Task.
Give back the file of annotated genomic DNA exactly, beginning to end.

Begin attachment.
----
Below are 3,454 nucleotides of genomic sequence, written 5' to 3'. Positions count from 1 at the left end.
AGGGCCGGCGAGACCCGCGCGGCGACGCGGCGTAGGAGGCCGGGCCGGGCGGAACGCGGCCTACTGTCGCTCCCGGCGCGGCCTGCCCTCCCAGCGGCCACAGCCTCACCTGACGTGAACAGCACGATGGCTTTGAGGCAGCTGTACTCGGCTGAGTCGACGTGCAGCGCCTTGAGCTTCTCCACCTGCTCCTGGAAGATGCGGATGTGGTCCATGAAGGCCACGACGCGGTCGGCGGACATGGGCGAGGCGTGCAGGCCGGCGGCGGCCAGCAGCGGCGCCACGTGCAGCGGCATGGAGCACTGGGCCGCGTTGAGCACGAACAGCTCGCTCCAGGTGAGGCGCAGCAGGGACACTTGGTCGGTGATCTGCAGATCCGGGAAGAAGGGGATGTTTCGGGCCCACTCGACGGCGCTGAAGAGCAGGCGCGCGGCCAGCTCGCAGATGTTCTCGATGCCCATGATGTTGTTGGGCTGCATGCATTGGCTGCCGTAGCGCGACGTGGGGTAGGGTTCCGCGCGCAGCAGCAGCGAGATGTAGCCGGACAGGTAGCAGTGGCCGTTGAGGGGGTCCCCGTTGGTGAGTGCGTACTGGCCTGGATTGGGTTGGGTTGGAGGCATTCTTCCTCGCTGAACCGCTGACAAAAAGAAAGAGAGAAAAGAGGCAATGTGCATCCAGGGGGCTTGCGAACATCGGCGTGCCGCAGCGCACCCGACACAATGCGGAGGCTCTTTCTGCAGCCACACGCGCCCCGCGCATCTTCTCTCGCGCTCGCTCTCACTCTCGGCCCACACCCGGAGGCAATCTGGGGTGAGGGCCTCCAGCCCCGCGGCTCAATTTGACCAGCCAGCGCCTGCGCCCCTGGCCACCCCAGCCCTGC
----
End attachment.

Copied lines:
Below are 3,454 nucleotides of genomic sequence, written 5' to 3'. Positions count from 1 at the left end.
AGGGCCGGCGAGACCCGCGCGGCGACGCGGCGTAGGAGGCCGGGCCGGGCGGAACGCGGCCTACTGTCGCTCCCGGCGCGGCCTGCCCTCCCAGCGGCCACAGCCTCACCTGACGTGAACAGCACGATGGCTTTGAGGCAGCTGTACTCGGCTGAGTCGACGTGCAGCGCCTTGAGCTTCTCCACCTGCTCCTGGAAGATGCGGATGTGGTCCATGAAGGCCACGACGCGGTCGGCGGACATGGGCGAGGCGTGCAGGCCGGCGGCGGCCAGCAGCGGCGCCACGTGCAGCGGCATGGAGCACTGGGCCGCGTTGAGCACGAACAGCTCGCTCCAGGTGAGGCGCAGCAGGGACACTTGGTCGGTGATCTGCAGATCCGGGAAGAAGGGGATGTTTCGGGCCCACTCGACGGCGCTGAAGAGCAGGCGCGCGGCCAGCTCGCAGATGTTCTCGATGCCCATGATGTTGTTGGGCTGCATGCATTGGCTGCCGTAGCGCGACGTGGGGTAGGGTTCCGCGCGCAGCAGCAGCGAGATGTAGCCGGACAGGTAGCAGTGGCCGTTGAGGGGGTCCCCGTTGGTGAGTGCGTACTGGCCTGGATTGGGTTGGGTTGGAGGCATTCTTCCTCGCTGAACCGCTGACAAAAAGAAAGAGAGAAAAGAGGCAATGTGCATCCAGGGGGCTTGCGAACATCGGCGTGCCGCAGCGCACCCGACACAATGCGGAGGCTCTTTCTGCAGCCACACGCGCCCCGCGCATCTTCTCTCGCGCTCGCTCTCACTCTCGGCCCACACCCGGAGGCAATCTGGGGTGAGGGCCTCCAGCCCCGCGGCTCAATTTGACCAGCCAGCGCCTGCGCCCCTGGCCACCCCAGCCCTGC